Pausing and thinking through what we want our lives and our days to look like is powerful. After all, it’s important to get intentional and deliberate about our time on this earth. And I think knowing what we don’t want is just as important as knowing what we do. And it’s especially helpful if we have no clue what we want. That’s why this year I’ve created a list of resolutions I won’t be setting in 2016.
- Lose X number of pounds by such and such date. I’d rather focus on habits that make me feel great, that boost my energy, that boost my mood and sink my stress level, habits that are fun or calming. I’d rather focus on taking compassionate care of myself—without being shackled to a scale.
- Have a “bikini body” by this summer.
- Become a new me. Is anyone else tired of the “new year, new you” message?
- Exercise in ways that aren’t interesting or satisfying to me. I love being active. I love participating in challenging workouts, and I love relaxing, too. I love stretching my body and taking long walks. I love bike riding with my husband. But there are many physical activities that I don’t love, which I’ll simply be skipping. We can move our bodies in any ways we like. We’re all different, and different things will interest, excite, inspire and uplift different people.
- Cut calories.
- Cut out entire food groups (like dessert or carbs) or certain foods (like pasta or bread). This world is filled with so many delicious foods, flavors and spices, and I want to taste as many as I can.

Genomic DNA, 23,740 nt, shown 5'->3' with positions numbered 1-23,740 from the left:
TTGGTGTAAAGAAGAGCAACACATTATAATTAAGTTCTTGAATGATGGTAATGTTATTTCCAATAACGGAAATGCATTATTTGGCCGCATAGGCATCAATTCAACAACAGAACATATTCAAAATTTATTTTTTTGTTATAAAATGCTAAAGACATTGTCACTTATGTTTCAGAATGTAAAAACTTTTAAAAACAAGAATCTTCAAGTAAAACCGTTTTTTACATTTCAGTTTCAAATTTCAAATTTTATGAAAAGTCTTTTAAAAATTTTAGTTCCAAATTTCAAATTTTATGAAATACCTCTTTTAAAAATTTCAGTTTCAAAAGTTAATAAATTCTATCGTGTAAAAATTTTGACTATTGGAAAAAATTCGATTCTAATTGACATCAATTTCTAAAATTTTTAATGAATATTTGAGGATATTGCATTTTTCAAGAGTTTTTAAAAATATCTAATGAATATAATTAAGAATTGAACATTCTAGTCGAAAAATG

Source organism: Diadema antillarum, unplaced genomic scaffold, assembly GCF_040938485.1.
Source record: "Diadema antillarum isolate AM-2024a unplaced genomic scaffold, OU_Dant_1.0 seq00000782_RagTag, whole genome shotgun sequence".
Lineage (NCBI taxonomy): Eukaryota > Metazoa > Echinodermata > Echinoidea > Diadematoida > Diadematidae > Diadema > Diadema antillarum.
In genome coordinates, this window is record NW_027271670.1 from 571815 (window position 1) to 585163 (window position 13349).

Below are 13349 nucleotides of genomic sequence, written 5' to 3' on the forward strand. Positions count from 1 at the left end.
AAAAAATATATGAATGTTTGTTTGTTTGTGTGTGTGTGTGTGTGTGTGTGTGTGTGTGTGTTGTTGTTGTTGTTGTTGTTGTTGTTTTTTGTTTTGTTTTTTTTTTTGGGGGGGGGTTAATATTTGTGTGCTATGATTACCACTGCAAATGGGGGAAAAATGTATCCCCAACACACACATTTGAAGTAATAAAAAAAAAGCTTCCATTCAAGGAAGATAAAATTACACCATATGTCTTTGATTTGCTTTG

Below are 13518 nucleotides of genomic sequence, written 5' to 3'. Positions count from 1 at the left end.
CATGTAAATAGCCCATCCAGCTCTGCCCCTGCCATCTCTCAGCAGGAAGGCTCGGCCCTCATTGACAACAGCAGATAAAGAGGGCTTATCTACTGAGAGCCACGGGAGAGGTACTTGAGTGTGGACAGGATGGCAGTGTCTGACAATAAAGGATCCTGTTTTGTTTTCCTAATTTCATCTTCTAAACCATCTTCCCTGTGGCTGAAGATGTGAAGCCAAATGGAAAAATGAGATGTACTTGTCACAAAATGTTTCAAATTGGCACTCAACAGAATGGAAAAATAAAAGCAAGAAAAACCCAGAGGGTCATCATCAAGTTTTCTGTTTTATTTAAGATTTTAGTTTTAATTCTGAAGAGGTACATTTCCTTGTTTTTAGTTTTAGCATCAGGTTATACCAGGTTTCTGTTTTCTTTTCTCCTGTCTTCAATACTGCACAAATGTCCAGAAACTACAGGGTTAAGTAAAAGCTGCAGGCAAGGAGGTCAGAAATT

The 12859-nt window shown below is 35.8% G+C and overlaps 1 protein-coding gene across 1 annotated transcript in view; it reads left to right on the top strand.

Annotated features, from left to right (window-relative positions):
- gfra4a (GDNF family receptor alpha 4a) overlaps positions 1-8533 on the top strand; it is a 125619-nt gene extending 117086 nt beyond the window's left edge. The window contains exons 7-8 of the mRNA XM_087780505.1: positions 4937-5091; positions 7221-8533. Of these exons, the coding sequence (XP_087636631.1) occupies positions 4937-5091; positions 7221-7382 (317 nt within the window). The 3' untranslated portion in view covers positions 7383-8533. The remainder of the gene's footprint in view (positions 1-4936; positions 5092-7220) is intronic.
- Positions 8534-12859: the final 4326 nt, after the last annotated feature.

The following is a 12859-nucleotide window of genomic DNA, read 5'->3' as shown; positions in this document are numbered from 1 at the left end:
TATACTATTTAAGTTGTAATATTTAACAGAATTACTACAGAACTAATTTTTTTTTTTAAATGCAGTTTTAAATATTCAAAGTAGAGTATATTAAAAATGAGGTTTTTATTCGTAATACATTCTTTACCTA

- Turn food into an adversary. I recently came across a magazine article that referred to ice cream as an “enemy,” and that just makes me sad.
- Stop eating after 7 p.m. When I exercise in the evening, I often don’t eat dinner until 8 and sometimes even 9 p.m. If I didn’t eat anything, I’d be starving. Please know that you can eat whenever you are hungry. By being hungry, your body is trying to tell you something. And the best thing is to give yourself the nourishment you need.
- Fix my broken self. None of us is broken. We can improve certain things. We can do certain things that truly support and serve us. But we aren’t broken or deficient or lacking.
- Strictly stick to three meals a day (and no snacks ever!); or only five small meals; or … How we eat may look different every day, depending on what we’re doing, when we wake up, when we go to bed, what we need. Normal eating is flexible. And if you’d like to learn more about normal eating, I highly, highly recommend checking out Rachel’s work and Michelle’s work.
- Strive to live a Pinterest- or Instagram-perfect life. I love beautiful images and beautiful compositions and lots of light. But our lives, sometimes, most times, are messy, and it’s just all-too easy to get caught up in perfection, in wanting perfection, in thinking that perfection actually exists. Of course, we know this. But some days we forget.
- Keep chocolate and cookies out of the house, because if they’re out of the house I won’t eat them. I like chocolate and cookies. Simple as that.
- Shame, berate, bash, judge or set negative consequences for not completing some goal or for overeating, or failing, or making a mistake. Instead, I believe in self-forgiveness. This has taken me many years (many years of being terrible to myself) to realize.
- Anything that doesn’t arise from a deep desire from within.
- Anything that feels like a punishment.
- Anything that disconnects me from myself.
What resolutions are you not setting? What resolutions don’t serve or support you? What resolutions do serve and support you? What resolutions are you excited about? What feels inspiring to you?
Maybe not setting any resolutions is exciting or inspiring, because it feels liberating. Maybe you used to set punitive resolutions every year, and this year, you’re letting that go.
Whatever you’re doing for 2016, I hope it nourishes you. Because that’s really what it’s about.